Living in Erie, Pennsylvania, there are a lot of days that are too windy for comfortably flying the gliders and 1/2A-sized models I build. If the weather forecast says the winds are in the double digits, I stay grounded. Sometime if it has been a couple weeks since winds and/or rain and/or snow has prevented flying, I'll brave a 12-15 mph wind just to get in some stick time, but the experience is not particularly enjoyable. It is good practice for maintaining control of your ship in the event of unexpected gusts, but certainly not the preferred environment. Contest flyers have to learn to be good in all weather, which is probably part of why I never competed. This article about building and flying kites in winds too high for flying models is a good idea. The designs presented by author William Paxton are more sophisticated than most people would undertake to build. Simple kites are still available at drug stores and of course kites with just about any degree of complexity via the Internet.
Me Build a Kite? Quit Ya Kiddin!
Impressive size of Bill Paxton's "Sky Monster" apparent when shown by author's nine-year-old son. Anybody who can build models will do fine with kites. sez W.P. Cross members are bowed approximately 4" deep at center posts.
What to do when wind's too strong to fly planes?
Simple, says William H. Paxton, Jr. Pull out a Chinese kite then watch the crowd gather. Never more will you say ...
Me Build a Kite? Quit Ya Kiddin!
How many of you have ever seen a real honest to goodness Chinese Dragon Kite? Not many, I'll bet. Neither had my nine year old son. So when he asked what they looked like, we decided to build an American version of one to show him. The results are shown in the accompanying photographs and drawings of "Sky Monster." Standard hobby shop materials are used and construction is really quite simple.
Other kites shown are "one nighters" and drawings or photographs are just about self-explanatory. Luminous paint may be used on the Bumble Bee kite with startling results if flown in a mild breeze on a moonlit night. Your imagination may be your guide in coloring the Butterfly kite or perhaps you could copy the real thing.
Any of these kites will give you and your family hours of enjoyment. If you have a kite contest scheduled in your area a little initiative and imagination on your part should make you a sure winner.
As a sort of P.S. to the model airplane builders, I would like to remind you that the wind which stops you from flying airplanes is not so hard to take if you have a kite like these to pull out of the back of the car!
You'll really stop traffic with the Dragon head. Here's how it's made:
Bumble Bee Kite
Little "Bumble Bee," a steady hands-off flyer, will soar on slightest breeze. Tie it to your car's radio antenna to show wind direction when model flying.
Select straight-grained wood which can then be bent into shapes desired by steaming over a kettle. Tie and cement all joints after making a trial layout of the various members. Dimensions were purposely left off of the drawing where not necessary as kite construction can vary considerably without affecting the flying ability. Do try to keep the framework balanced about the vertical member, however.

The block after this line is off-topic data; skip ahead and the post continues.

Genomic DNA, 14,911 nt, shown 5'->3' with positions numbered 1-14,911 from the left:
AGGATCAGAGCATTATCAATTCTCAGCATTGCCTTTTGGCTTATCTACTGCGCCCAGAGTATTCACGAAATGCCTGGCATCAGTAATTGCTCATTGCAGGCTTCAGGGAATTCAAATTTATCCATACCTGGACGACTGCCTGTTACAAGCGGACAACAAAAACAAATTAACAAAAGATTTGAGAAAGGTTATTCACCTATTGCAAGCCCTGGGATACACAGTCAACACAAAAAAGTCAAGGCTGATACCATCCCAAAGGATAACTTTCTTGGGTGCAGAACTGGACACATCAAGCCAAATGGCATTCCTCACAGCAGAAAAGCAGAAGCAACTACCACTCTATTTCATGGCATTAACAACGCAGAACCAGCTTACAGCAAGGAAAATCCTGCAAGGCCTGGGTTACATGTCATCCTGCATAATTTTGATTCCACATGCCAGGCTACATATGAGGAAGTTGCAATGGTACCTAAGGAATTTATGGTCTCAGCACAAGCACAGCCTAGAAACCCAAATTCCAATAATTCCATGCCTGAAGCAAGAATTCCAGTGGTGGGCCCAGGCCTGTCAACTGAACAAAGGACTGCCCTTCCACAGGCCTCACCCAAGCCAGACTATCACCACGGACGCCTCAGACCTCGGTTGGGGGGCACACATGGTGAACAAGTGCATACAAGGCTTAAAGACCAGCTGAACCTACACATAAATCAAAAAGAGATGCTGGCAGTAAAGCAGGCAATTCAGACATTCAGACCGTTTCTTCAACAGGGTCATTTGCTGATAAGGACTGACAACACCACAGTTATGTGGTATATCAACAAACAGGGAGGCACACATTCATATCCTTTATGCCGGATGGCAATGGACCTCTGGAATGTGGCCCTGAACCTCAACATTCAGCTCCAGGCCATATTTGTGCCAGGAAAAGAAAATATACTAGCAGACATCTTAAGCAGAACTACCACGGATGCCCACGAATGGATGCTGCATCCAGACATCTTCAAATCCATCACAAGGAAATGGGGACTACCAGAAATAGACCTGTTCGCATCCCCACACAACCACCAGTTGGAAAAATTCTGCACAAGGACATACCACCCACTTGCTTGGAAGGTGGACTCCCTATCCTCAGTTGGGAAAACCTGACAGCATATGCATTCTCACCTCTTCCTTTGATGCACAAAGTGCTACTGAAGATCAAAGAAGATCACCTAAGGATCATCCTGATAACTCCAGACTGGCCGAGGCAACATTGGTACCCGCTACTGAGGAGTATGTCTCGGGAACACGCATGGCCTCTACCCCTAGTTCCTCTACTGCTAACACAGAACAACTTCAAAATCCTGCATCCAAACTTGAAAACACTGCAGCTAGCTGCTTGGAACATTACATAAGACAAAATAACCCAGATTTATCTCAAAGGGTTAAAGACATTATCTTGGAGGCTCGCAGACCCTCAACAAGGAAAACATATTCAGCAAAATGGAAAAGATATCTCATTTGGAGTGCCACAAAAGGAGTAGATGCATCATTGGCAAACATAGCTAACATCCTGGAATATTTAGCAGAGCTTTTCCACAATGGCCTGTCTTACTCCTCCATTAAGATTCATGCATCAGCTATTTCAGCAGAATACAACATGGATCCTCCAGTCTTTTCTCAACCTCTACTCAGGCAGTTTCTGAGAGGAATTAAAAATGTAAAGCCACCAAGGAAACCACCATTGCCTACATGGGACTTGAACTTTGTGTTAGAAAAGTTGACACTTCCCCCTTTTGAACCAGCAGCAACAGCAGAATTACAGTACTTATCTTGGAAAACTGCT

After covering. lightly mark 2" squares. apply poster paints. Red) inside mouth, nostrils, eye centers, horns; Green) lips, nose, scales; White) teeth; eyes; Blue) outline of nose, eyes, mouth, cheeks.
Cover the head loosely with yellow or orange Silkspan model airplane tissue and paint the face with poster paints as noted. Cross members "A" and "B" are bowed with heavy string the same as you would a ten cent variety kite, and for additional strength scrap wood posts are added at tile center.
No bowing is necessary on the "Butterfly" Kite which can be as varied in coloring as the rainbow. Get your gal to paint it.
Horns and small discs are cut from cardboard, painted red and cemented in place. Heavy carpenter's chalk line is used for the bridle which is attached at three points. The top cords should be about 30" long and the bottom cord about 29" long. That finishes up the head except for the chin whiskers which are better applied later.
Now let's make 25 tail discs as noted and cover with either Silkspan or Jap tissue. Red, or any colored feathers attached to the balance arms may be purchased from ladies' hat shops or ordinary chicken feathers may be dyed to suit with food coloring dyes. (In my case we just happened to have a bright red feather duster that very mysteriously disappeared one day!)
Next comes the rigging of the tail discs to the head, and if you can get someone to help you with this, it will go very much faster than trying to do it alone - that is, unless you're an octopus. Ordinary kite string is used to attach the discs which are spaced 12" apart and tied together at top, bottom and sides. Green and yellow crepe paper streamers approximately 1" wide and from 15 to 25 feet long are cemented to the head and tail and you're all ready to go flying.
Chalk line or other heavy cord must be used in flying Sky Monster due to the heavy pull of such a large kite. Before launching, make a check of the bridle to see that it is centered properly. I would also suggest adding some fairly heavy metal washers to the bottom of a couple of the longer chin whiskers which can then gradually be removed.
In launching, the head is tilted slightly downward which will cause the tail to rise if sufficient wind is about. Have someone hold the head in this position and then release it after 50 to 100 feet of kite cord has been let out. A dive to either side may be corrected by additional weights added to the whiskers, by adding weights to either side of the head by re-centering the bridle, or by shortening the lower bridle cord. If the kite does not climb to suit you, try shortening the top bridle cords.
Posted December 17, 2018